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  5. Keith

    I’m a politician and have seen how the party overwhelmingly corrupts any ethical behaviour and intimidates rebels until they shut up or leave. I see nothing worthy in the party system except it is what we have. Its amazing how habit of thought constrains us on straight forward matters like this.

    Also I look to deal with the root and leave the branches, if ever needed, until that is done. This is the opposite approach to the mainstream politics I do recognise.

    The idea of the danger in favours from the lobby really concedes the strengths of sortition. With it there is a small risk that maybe the eventual candidate will be corrupted out of a large lottery pick. With the present system it is guaranteed. I like to deal with the big problems first. The corner cases we may get to if needed.

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  6. Keith, apologies I missed your first point on who is most corruptible. Yoram Gat answered well I feel.

    On a tangent, no political or voting system can prevent the inevitable. If the law and main social institutions are inherently corrupt, the voting system is pretty moot.

    What sortition does though is allows a better chance of electing people with the integrity, selflessness and wisdom to abolish the above institutions once and for all.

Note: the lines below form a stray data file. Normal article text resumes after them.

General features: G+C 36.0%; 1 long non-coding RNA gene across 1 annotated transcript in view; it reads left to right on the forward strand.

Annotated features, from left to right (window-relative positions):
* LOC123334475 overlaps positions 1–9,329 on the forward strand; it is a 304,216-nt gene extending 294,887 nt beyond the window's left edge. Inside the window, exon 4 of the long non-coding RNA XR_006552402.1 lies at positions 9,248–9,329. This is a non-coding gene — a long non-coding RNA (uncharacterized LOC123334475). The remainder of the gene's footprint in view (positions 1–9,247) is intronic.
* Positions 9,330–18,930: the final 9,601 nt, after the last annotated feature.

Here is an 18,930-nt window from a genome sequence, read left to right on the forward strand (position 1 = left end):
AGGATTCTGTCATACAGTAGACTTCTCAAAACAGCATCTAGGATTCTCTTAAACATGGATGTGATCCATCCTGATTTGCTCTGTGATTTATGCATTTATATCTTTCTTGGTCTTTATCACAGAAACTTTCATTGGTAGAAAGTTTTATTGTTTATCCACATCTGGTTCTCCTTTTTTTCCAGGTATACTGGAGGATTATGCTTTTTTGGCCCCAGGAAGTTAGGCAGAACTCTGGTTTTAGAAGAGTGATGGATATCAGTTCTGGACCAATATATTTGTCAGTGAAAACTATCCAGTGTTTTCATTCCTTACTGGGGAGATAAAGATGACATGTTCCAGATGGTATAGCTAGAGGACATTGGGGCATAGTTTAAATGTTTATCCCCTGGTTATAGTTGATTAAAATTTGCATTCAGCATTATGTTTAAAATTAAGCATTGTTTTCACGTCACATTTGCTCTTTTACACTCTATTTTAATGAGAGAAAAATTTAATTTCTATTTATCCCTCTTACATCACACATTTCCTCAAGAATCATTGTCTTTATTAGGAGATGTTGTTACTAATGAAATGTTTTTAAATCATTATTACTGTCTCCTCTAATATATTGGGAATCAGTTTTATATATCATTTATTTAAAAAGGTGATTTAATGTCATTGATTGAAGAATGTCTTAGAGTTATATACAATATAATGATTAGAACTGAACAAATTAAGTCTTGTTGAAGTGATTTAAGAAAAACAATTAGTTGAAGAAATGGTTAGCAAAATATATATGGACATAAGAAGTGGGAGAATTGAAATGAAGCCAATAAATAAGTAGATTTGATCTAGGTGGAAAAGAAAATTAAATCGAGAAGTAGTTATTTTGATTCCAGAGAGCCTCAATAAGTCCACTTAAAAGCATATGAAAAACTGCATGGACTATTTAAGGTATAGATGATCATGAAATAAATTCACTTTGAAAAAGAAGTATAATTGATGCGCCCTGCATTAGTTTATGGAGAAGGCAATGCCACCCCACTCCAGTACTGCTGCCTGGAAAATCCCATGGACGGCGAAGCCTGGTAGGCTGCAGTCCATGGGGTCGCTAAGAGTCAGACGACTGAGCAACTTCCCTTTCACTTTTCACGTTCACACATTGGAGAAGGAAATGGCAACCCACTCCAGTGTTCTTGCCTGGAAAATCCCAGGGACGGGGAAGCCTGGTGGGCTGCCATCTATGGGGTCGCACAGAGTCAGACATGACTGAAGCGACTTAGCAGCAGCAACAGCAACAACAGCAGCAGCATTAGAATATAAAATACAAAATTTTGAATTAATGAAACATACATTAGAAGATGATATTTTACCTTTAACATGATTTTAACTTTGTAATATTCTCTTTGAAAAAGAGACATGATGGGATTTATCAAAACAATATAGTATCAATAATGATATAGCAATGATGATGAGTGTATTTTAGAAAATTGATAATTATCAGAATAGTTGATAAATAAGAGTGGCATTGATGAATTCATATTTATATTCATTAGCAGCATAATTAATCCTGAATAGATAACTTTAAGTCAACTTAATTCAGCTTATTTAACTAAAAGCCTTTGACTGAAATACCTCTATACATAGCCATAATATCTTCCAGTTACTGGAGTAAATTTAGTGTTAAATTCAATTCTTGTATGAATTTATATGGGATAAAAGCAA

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  7. Robin, I’m as gloomy as you about the problem of party politics (reference my 2008 book, The Party’s Over), and I’m also an advocate of sortition. I just think you are being naive in believing that a lottery will lead to government by people of integrity, selflessness and wisdom, as these qualities (and their absence) are evenly distributed throughout the population.

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  8. > I just think you are being naive in believing that a lottery will lead to government by people of integrity, selflessness and wisdom, as these qualities (and their absence) are evenly distributed throughout the population.

    Do we really need to repeat the obvious? Selfishness and corruption are inculcated and selected for by the electoral process. It is you who is being naive (or dogmatic – take you pick).

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  9. I agree, that’s why it’s important to ensure that an allotted legislature would not be open to corruption. This would limit it to a judgment role and rule out active functions such as advocacy and the initiation of legislative proposals (both of which could/would be corrupted by lobbyists).

    Robin, however, was suggesting an essentialist distinction between the political class and the hoi polloi, which you described as “not unreasonable”.

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  10. Politicians are unusually tall, white, and male. How is that for essential qualities?

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  11. It was moral qualities that I was referring to.

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  12. Oh really? So the electoral process can select for height, race and gender, but it cannot select for moral qualities?